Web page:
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State v. Nyema

November 16, 2007

STATE OF NEW JERSEY, PLAINTIFF-RESPONDENT,
v.
JOSEPHUS NYEMA, DEFENDANT-APPELLANT.



On appeal from Superior Court of New Jersey, Law Division, Mercer County, Indictment No. 04-10-0715.

Per curiam.

NOT FOR PUBLICATION WITHOUT THE APPROVAL OF THE APPELLATE DIVISION

Submitted October 29, 2007

Before Judges Lintner, Graves and Sabatino.

Following a jury trial, defendant Josephus Nyema was convicted of third-degree forgery, N.J.S.A. 2C:21-1(a)(3) (count one), and fourth-degree falsifying or tampering with records, N.J.S.A. 2C:21-4(a) (count two). At the sentencing hearing on August 26, 2005, count two was merged into count one and defendant was sentenced to a three-year term of probation conditioned upon obtaining and maintaining full-time employment.

In a subsequent proceeding, the court granted the State's motion, pursuant to N.J.S.A. 2C:51-2, for forfeiture of defendant's public employment.

On appeal, defendant presents the following arguments:

POINT I

THE TRIAL COURT ERRED IN ALLOWING THE PROSECUTOR'S REMARKS DURING HIS SUMMATION WHICH WERE IMPROPER AND DENIED THE DEFENDANT A FAIR TRIAL; A REVERSAL IS WARRANTED[.]

POINT II

THE TRIAL COURT ERRED BY NOT ASSURING THAT DEFENSE COUNSEL ORDERED THE GRAND JURY TRANSCRIPT SO THAT DEFENSE COUNSEL COULD HAVE FILED A MOTION TO DISMISS BASED UPON THE PRESENTATION TO THE GRAND JURY AND COULD HAVE USED THE TRANSCRIPT FOR TRIAL PREPARATION[.]

POINT III

THE TRIAL COURT ERRED BY NOT ASSURING THAT DEFENDANT WAS TOLD HE COULD LOSE HIS JOB IF FOUND GUILTY; A PLEA NEGOTIATION COULD HAVE BEEN REACHED WHICH INCLUDED THE MAINTENANCE OF HIS POSITION[.]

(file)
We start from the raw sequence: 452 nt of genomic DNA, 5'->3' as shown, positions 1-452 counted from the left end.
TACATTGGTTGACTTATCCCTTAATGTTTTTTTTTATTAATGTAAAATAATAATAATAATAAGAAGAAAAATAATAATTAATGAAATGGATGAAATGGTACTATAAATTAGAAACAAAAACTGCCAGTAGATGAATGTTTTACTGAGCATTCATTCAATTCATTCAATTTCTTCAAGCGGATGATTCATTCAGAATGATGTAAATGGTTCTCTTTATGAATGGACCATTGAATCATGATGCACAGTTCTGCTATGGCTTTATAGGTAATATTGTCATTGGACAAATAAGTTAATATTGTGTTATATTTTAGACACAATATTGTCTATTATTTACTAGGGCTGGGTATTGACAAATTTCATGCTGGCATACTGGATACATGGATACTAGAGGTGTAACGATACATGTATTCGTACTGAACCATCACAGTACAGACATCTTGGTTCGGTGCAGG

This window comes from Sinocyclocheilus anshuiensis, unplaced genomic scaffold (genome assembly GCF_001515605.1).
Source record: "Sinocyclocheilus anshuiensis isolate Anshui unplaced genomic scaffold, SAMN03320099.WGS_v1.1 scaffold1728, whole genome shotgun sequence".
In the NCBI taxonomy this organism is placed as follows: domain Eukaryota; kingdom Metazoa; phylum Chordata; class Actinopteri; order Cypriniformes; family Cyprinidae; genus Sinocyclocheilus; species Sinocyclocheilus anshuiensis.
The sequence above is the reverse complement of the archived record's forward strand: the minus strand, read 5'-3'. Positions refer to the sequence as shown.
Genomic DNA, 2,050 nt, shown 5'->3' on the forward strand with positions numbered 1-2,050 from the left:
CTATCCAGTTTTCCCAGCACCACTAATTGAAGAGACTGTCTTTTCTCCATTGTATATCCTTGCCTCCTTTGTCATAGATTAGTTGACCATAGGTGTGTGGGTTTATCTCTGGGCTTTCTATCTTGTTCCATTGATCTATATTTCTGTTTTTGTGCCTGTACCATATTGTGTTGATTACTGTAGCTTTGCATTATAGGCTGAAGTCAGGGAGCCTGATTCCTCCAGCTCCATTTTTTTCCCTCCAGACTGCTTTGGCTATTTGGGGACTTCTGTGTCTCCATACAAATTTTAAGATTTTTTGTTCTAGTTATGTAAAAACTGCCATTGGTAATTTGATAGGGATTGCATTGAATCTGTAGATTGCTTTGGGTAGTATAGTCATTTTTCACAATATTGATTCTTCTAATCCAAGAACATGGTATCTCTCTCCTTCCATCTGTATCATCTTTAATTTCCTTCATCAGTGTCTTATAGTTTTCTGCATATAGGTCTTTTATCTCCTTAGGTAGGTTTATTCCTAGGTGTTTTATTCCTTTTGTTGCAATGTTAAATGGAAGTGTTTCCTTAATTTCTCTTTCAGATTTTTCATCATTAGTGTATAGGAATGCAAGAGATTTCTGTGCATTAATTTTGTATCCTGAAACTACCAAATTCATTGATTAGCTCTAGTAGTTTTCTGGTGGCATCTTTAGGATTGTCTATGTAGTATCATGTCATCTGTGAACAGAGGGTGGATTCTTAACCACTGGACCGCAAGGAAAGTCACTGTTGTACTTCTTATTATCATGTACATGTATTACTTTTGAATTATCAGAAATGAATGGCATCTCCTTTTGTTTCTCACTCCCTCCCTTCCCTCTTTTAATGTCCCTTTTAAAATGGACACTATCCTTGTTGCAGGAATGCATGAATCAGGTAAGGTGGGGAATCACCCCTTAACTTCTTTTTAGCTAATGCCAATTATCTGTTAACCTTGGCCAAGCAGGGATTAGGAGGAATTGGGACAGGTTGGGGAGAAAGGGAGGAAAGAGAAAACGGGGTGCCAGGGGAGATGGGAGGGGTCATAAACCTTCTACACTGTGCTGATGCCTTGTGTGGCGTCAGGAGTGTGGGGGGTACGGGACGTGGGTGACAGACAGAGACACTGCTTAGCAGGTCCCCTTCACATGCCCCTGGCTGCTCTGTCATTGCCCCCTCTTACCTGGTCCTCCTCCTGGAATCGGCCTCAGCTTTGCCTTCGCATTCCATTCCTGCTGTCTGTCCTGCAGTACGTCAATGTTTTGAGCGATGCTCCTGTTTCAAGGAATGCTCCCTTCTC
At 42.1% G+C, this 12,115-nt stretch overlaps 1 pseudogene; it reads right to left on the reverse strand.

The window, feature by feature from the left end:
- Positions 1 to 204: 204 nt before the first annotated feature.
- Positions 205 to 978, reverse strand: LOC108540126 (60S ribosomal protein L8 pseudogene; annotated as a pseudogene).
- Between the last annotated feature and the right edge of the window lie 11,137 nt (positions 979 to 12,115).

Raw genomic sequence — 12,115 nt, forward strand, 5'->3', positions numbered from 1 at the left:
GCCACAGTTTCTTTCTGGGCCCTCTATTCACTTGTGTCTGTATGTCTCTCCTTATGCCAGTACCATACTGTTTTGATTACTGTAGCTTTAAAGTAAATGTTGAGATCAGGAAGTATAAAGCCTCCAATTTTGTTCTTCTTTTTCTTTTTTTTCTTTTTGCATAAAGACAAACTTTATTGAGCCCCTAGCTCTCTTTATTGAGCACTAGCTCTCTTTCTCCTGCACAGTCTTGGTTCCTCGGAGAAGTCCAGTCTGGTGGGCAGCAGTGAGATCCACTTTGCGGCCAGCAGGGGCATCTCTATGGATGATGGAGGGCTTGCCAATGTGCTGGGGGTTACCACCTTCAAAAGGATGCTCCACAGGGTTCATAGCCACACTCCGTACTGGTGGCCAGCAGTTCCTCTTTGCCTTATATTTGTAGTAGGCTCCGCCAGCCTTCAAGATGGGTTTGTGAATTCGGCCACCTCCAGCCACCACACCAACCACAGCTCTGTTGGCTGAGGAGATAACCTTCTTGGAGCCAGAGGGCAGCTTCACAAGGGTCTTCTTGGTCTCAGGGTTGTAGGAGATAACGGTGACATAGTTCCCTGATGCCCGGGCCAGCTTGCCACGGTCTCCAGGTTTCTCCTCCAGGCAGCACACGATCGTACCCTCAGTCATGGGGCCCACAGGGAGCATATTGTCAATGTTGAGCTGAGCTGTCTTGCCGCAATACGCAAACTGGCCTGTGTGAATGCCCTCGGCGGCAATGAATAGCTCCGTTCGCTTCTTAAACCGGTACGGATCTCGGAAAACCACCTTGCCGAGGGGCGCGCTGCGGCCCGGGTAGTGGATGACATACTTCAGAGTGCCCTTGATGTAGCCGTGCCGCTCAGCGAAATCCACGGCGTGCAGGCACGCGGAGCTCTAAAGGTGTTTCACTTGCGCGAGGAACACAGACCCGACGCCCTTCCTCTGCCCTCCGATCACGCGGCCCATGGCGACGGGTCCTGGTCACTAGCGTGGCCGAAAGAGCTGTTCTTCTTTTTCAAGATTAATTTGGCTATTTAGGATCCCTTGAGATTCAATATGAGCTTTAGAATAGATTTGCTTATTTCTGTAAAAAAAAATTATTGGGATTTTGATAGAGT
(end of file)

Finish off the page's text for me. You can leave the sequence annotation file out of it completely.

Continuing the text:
POINT IV

THE TRIAL COURT ERRED IN ADMITTING THE DOCUMENTS WHICH WERE THE SUBJECT OF THE INDICTMENT[.]

POINT V

THE TRIAL COURT ERRED DURING THE VOIR DIRE OF THE JURY PANEL BY NOT SPECIFICALLY ASKING THE PANEL WHETHER THEY WOULD TREAT THE TESTIMONY OF A JUDGE MORE OR LESS FAVORABLY[.]

Based on our review of the record and the applicable law, we conclude that defendant's arguments are without sufficient merit to warrant extended discussion. R. 2:11-3(e)(2). Nonetheless, after noting the key facts, we will comment briefly on each point raised.

The facts of this case are straightforward and uncomplicated. After defendant filed a civil lawsuit against the New Jersey Department of Corrections (DOC), the case went to mediation. Deputy Attorney General Saju Mathew, the attorney for the DOC, testified that defendant's case was resolved through mediation:

Q: What happened at the mediation?

A: The mediation was scheduled at the mediator's office. It was a Mr. Leeds, I believe. I went there, along with a representative from the Department of Corrections, Ms. Meyer-Mahoney, and Mr. Nyema was there along with an attorney representing him. And, in essence, the five of us would meet in that conference room, and the mediator worked out a resolution eventually.

Q: What was the resolution that the mediator worked out?

A: The case against the Department of Corrections was ...


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